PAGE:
Dr. David Feola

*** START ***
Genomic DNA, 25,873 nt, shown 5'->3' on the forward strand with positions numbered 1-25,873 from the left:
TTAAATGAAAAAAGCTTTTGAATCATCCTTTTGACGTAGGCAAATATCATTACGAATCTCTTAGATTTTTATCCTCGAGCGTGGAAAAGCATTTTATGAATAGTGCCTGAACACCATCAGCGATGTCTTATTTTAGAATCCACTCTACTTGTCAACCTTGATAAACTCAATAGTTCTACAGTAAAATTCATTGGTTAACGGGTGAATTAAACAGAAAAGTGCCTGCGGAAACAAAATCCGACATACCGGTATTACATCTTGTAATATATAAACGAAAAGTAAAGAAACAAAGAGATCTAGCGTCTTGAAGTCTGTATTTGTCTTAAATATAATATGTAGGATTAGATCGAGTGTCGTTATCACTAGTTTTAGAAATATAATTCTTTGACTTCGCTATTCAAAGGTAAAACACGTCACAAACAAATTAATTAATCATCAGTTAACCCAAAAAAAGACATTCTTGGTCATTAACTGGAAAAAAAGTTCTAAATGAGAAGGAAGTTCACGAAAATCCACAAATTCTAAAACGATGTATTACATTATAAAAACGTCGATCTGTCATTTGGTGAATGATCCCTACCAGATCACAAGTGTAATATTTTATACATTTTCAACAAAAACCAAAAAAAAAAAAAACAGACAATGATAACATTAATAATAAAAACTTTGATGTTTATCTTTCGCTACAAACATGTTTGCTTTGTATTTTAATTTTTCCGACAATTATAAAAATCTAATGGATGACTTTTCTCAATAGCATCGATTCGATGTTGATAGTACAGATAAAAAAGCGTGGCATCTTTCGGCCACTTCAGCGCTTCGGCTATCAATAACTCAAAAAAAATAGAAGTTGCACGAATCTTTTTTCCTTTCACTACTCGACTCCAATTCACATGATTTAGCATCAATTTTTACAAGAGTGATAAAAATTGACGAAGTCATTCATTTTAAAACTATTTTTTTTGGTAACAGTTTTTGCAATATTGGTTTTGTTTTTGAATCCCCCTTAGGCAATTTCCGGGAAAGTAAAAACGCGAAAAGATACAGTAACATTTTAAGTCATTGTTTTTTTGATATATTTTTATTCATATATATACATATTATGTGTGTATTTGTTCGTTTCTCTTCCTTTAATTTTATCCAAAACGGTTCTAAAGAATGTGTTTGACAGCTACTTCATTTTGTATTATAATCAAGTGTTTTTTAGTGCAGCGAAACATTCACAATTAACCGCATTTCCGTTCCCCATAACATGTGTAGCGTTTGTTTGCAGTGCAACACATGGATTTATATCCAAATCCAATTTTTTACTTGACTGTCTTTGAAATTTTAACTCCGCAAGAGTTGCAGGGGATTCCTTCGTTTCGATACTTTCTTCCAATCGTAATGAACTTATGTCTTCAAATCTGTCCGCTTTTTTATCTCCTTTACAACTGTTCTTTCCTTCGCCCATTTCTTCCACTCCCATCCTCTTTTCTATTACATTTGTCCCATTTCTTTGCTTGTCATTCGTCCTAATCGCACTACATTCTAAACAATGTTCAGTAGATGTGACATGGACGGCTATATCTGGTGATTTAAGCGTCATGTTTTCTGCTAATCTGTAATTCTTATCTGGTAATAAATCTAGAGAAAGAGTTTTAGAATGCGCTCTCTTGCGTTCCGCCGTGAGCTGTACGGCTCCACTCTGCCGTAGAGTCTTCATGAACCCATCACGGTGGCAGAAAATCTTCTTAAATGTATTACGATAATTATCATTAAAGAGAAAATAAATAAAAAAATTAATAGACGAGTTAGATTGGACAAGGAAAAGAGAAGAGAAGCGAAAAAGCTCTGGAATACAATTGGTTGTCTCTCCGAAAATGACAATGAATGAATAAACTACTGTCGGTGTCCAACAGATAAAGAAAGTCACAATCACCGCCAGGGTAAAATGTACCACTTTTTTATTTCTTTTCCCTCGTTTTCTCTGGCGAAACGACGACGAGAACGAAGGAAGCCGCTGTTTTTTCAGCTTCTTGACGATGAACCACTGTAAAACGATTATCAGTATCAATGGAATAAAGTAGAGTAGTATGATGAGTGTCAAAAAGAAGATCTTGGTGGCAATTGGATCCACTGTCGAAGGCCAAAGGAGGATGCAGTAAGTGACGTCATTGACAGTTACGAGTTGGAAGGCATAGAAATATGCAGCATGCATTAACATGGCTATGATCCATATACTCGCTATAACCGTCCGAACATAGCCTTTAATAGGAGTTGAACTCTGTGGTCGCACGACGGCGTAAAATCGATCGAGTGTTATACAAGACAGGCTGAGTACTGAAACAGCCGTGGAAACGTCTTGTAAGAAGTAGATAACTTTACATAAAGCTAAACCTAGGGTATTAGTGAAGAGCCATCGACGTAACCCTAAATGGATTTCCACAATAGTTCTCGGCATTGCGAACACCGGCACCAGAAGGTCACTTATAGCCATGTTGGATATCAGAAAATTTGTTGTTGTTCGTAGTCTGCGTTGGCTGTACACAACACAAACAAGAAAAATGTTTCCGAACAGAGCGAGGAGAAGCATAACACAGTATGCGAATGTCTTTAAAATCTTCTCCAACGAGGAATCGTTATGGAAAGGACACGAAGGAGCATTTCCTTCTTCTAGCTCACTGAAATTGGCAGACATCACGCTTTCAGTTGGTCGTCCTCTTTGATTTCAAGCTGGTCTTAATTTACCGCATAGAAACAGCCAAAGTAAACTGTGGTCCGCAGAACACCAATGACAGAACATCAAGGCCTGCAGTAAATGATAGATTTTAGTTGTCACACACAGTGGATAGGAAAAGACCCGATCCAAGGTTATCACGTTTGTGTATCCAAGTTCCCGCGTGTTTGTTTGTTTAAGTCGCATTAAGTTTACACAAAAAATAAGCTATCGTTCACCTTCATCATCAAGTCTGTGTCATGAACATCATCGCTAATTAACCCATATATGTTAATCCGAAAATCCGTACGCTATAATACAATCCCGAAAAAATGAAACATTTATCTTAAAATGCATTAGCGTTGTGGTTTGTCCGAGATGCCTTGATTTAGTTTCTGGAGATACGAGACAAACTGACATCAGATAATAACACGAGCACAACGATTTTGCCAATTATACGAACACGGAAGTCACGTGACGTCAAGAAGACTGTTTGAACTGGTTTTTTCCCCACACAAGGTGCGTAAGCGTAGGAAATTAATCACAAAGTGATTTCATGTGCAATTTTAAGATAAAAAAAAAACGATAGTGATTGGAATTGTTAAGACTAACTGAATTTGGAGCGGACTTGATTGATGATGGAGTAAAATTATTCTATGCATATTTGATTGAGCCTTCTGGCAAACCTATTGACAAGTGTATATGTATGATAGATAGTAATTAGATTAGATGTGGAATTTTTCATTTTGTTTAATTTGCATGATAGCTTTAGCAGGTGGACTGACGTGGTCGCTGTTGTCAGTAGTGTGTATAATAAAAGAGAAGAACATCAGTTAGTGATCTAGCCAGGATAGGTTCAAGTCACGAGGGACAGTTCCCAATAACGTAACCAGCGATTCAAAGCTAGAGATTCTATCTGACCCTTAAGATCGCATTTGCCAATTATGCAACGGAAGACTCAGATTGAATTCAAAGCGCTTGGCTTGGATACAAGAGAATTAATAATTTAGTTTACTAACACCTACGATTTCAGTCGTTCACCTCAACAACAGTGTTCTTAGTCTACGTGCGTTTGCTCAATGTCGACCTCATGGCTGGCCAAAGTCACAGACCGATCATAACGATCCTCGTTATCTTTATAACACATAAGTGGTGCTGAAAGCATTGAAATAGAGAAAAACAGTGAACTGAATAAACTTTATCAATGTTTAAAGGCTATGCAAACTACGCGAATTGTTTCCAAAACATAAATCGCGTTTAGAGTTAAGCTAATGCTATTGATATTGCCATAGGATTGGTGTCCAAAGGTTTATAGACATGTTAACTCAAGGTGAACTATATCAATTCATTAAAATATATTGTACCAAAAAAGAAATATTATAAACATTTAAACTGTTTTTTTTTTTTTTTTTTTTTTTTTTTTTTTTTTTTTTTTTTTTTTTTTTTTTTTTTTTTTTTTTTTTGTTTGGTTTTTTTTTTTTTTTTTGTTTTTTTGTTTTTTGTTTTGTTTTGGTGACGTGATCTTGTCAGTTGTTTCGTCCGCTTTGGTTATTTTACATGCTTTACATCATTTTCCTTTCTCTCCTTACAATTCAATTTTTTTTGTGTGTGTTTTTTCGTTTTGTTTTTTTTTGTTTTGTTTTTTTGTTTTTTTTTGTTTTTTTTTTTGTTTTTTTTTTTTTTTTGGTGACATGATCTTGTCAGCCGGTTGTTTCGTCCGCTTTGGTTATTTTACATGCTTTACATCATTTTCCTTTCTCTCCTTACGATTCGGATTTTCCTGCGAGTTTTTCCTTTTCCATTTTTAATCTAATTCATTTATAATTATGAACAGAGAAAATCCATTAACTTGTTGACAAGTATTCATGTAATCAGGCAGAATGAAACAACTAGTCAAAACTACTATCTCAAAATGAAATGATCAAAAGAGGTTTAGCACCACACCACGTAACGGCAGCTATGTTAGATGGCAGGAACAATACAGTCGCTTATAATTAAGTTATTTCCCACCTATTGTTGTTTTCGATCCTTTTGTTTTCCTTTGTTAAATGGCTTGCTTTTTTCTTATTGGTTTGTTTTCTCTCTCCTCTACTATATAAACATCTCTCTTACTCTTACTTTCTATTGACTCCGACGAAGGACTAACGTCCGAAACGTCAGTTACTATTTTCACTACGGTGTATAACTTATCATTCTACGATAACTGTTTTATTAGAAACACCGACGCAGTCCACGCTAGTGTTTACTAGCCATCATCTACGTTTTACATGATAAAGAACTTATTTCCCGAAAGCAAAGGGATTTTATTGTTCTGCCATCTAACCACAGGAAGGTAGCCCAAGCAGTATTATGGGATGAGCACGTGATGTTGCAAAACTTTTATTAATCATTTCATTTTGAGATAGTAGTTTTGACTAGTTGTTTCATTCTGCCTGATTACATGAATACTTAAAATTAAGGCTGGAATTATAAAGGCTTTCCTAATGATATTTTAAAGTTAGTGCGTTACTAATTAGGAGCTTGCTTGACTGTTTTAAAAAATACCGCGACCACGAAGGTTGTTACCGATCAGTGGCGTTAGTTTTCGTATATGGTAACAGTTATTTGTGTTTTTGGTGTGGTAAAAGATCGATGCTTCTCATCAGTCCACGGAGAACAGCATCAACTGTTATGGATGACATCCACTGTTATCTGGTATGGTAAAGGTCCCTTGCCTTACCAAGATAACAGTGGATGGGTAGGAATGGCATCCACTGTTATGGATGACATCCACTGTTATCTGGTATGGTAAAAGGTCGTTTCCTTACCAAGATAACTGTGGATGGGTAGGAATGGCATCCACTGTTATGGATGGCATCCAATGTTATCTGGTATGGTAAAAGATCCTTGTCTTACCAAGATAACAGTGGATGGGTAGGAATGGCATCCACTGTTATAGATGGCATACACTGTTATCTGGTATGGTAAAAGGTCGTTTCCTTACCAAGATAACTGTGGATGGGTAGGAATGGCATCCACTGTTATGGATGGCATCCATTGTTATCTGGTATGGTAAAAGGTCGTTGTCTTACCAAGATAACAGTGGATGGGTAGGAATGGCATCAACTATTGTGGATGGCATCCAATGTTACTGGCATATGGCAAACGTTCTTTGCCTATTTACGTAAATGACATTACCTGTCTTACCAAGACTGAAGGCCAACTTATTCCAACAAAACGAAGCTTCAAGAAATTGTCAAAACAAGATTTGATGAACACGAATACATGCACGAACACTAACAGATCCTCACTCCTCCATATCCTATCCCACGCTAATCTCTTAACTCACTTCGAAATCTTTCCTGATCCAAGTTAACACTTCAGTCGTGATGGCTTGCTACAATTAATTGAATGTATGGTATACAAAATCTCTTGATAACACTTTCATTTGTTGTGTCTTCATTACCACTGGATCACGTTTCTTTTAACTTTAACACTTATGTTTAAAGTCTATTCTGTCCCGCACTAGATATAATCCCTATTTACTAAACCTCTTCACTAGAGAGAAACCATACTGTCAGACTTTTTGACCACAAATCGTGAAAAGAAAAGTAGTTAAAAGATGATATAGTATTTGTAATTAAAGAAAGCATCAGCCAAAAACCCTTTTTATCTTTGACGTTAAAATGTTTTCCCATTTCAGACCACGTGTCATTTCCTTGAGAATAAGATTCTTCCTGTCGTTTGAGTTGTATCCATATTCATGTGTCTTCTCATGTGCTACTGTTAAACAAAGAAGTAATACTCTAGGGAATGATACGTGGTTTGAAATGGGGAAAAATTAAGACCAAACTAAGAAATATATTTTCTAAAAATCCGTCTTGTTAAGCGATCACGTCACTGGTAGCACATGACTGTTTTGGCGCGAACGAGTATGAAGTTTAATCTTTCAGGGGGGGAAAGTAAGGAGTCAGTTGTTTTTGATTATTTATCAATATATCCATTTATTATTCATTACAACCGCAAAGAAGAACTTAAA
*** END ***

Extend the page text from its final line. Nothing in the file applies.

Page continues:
Dr. Feola received his Doctor of Pharmacy and Philosophy degrees from the University of Kentucky College of Pharmacy. He also completed residencies in pharmacy practice and infectious diseases pharmacotherapy at the UK Chandler Medical Center (R258). His primary research focus area is immunology and infectious diseases pharmacotherapy, with specific projects investigating immunomodulatory and immunotoxic properties of drug exposure in animals and humans. Dr. Feola is building a translational research program through which he utilizes animal models and molecular and cellular investigations to generate investigator-initiated of clinical trials. He conducts a research program focused on mechanistic and translational investigations to define the role of alternatively activated macrophages in the pathophysiology of pulmonary fibrosis. This is accomplished through the use of a mouse model of Pseudomonas aeruginosa (PA) infection and through clinical studies in patients with cystic fibrosis. The goal of this research is to improve the understanding of chronic inflammatory lung diseases and to help identify potential therapeutic targets to slow the progression of chronic inflammation and tissue remodeling. Alternatively activated macrophages are involved in the promotion of Th2-type immune responses, debris scavenging, tissue remodeling, and fibrosis. These cells have also been shown to inhibit both Th1-type responses and the function of classically activated macrophages responsible for the initiation and propagation of inflammation. In a series of randomized, clinical trials, azithromycin (AZM) has been shown to favorably impact morbidity and mortality in CF patients infected with PA. His group recently demonstrated that AZM will polarize macrophages to an M2-like phenotype both in vitro when stimulated with LPS and IFN and in a mouse model of pulmonary PA infection. Although M2 cells have been examined in Th2-dominated settings, the role of this cell type in the response to gram-negative bacterial infection has not been studied. The main hypothesis of this work is that polarization of the macrophage response toward the alternative phenotype will limit inflammation and alter the subsequent fibrosis caused by PA infection Other projects in the lab include: combined immunotoxicity of zidovudine plus sulfamethoxazole-trimethoprim exposure, the control of T lymphocyte expansion and memory generation by cognate interactions with B cells, and the effect of antimicrobial agents on quorum sensing gene expression in Staphylococcus aureus. Dr. Feola also teaches in the infectious diseases module in the Integrated Drugs and Disease course sequence for the Doctor of Pharmacy Program, provides clinical service to the Infectious Diseases inpatient consult team at the UK Chandler Medical Center, and serves as the Director of Graduate Studies for the College of Pharmacy.